On the other hand, Morocco, where France is still the leading foreign investor, is also much more important and in a much more interesting strategic position than Algeria. The Moroccan port complex of Tangier Med, in the Strait of Gibraltar, is Africa's leading port and the main commercial gateway to the African continent. Morocco has a genuine French economic and industrial fabric, particularly in the textile and automobile sectors.

A diplomatic blitz

The second half of April will be dominated by visits to Morocco by French government ministers Rachida Dati, Bruno Le Maire and Gérald Darmanin. The latter, who has been in charge of home affairs for almost three years, is visiting Morocco for the first time as a minister. The two countries have a lot to do together in the fields of security, immigration and intelligence. The last few years of Franco-Moroccan relations have not borne fruit on these issues, so April 2024 could be the start of a new chapter.

Diplomatic exchanges are also intensifying in the field of education: the Mohammed VI Polytechnique University of Morocco (UM6P) has chosen Paris to open its first campus abroad. It covers a range of issues, including teaching programs, economic development and visa policy. The potential for cooperation is far more advanced than France could ever have expected from Algeria. In fact, it is questionable for France whether Algeria can even be considered as a country to be trusted. According to Xavier Driencourt, former French ambassador to Algeria (2008-2012 and 2017-2020), Algeria has no desire to cooperate withFrance. Driencourt also claims that the Algerian army has always been in collusion with the Islamists and that their plan is clearly to squeeze French influence out of the region.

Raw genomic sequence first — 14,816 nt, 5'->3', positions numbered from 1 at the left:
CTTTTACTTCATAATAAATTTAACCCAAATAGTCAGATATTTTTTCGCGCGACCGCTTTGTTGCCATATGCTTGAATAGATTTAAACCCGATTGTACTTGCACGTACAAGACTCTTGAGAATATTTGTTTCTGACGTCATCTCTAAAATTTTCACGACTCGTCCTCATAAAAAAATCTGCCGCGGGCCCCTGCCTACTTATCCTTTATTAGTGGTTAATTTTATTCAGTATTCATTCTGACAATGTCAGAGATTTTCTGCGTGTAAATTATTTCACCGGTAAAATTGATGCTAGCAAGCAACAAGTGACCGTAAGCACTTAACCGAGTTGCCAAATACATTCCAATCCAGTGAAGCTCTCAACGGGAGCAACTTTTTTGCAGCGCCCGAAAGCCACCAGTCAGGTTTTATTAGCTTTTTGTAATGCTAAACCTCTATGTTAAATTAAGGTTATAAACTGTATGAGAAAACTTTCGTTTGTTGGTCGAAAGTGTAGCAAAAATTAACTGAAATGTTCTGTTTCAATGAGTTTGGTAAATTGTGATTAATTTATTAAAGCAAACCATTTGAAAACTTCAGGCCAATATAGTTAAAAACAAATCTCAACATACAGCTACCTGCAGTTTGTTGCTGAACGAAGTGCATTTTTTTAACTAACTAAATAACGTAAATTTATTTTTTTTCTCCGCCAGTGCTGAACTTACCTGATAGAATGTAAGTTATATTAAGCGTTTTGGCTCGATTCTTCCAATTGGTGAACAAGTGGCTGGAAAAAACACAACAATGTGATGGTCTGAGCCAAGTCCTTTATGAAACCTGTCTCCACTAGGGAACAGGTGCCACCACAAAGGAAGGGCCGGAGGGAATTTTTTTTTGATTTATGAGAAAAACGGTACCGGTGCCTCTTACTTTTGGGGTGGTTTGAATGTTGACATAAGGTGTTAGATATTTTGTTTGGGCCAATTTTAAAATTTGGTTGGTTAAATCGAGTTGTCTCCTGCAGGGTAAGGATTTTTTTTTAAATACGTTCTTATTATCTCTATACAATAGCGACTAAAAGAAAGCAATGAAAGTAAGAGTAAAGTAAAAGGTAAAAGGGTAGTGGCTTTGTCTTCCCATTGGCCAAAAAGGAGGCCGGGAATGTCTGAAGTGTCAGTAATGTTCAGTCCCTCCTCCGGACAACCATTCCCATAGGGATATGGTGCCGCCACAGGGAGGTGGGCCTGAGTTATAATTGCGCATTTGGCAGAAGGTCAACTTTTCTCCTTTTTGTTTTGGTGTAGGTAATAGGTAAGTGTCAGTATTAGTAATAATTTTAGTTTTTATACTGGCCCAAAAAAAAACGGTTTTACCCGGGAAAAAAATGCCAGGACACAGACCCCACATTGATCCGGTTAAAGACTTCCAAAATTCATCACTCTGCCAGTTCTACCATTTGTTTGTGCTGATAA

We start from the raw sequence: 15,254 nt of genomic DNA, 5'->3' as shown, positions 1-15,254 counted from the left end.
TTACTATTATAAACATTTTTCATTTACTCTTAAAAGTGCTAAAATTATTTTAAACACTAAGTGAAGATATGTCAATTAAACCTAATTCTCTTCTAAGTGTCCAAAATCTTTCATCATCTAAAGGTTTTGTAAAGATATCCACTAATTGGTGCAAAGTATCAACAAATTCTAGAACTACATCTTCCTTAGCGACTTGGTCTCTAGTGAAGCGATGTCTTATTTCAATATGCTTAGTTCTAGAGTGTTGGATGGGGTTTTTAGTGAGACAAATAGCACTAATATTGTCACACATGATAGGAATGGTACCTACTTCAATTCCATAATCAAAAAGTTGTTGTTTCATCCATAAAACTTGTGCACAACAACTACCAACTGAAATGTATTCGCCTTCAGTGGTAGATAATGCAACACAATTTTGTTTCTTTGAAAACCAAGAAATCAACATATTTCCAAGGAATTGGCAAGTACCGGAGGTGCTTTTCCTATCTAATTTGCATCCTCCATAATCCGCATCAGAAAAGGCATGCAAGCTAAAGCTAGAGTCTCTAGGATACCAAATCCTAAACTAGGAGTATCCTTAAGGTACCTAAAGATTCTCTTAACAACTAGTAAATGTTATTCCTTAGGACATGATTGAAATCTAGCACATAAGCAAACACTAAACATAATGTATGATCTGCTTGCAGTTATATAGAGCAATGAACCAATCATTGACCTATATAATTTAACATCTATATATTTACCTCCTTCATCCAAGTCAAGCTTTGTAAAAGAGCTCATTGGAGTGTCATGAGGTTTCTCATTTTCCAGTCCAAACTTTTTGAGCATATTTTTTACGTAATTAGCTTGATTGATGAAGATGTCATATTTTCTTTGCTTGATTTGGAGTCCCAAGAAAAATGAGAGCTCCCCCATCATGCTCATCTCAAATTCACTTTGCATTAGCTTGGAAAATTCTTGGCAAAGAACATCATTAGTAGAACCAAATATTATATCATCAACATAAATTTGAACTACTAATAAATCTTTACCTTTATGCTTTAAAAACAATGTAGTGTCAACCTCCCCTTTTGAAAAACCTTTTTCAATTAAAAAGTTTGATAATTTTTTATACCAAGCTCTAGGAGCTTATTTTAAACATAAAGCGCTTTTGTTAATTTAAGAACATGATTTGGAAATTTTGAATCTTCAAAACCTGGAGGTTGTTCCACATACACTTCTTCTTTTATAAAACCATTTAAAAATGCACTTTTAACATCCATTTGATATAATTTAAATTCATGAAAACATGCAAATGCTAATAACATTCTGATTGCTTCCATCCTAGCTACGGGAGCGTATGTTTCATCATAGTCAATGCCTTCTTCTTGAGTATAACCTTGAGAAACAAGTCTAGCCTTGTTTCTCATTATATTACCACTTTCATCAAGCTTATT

Algiers is outraged  

France and Morocco have long been the target of the Algerian press, but in recent weeks the tone has become even more strident, with Rabat and Paris becoming veritable tes noires, accused of everything they say. 

The main question is what impact this Franco-Moroccan rapprochement will have on relations between France and Algeria. Early elections are due to be held in Algeria on 7 September, and President Abdelmadjid Tebboune is due to pay an official visit to France before then, but nothing is certain. In fact, it is not entirely certain that a new and lasting chapter will be opened between France and Morocco, but the diplomatic, political and economic signs are unanimous and point in that direction.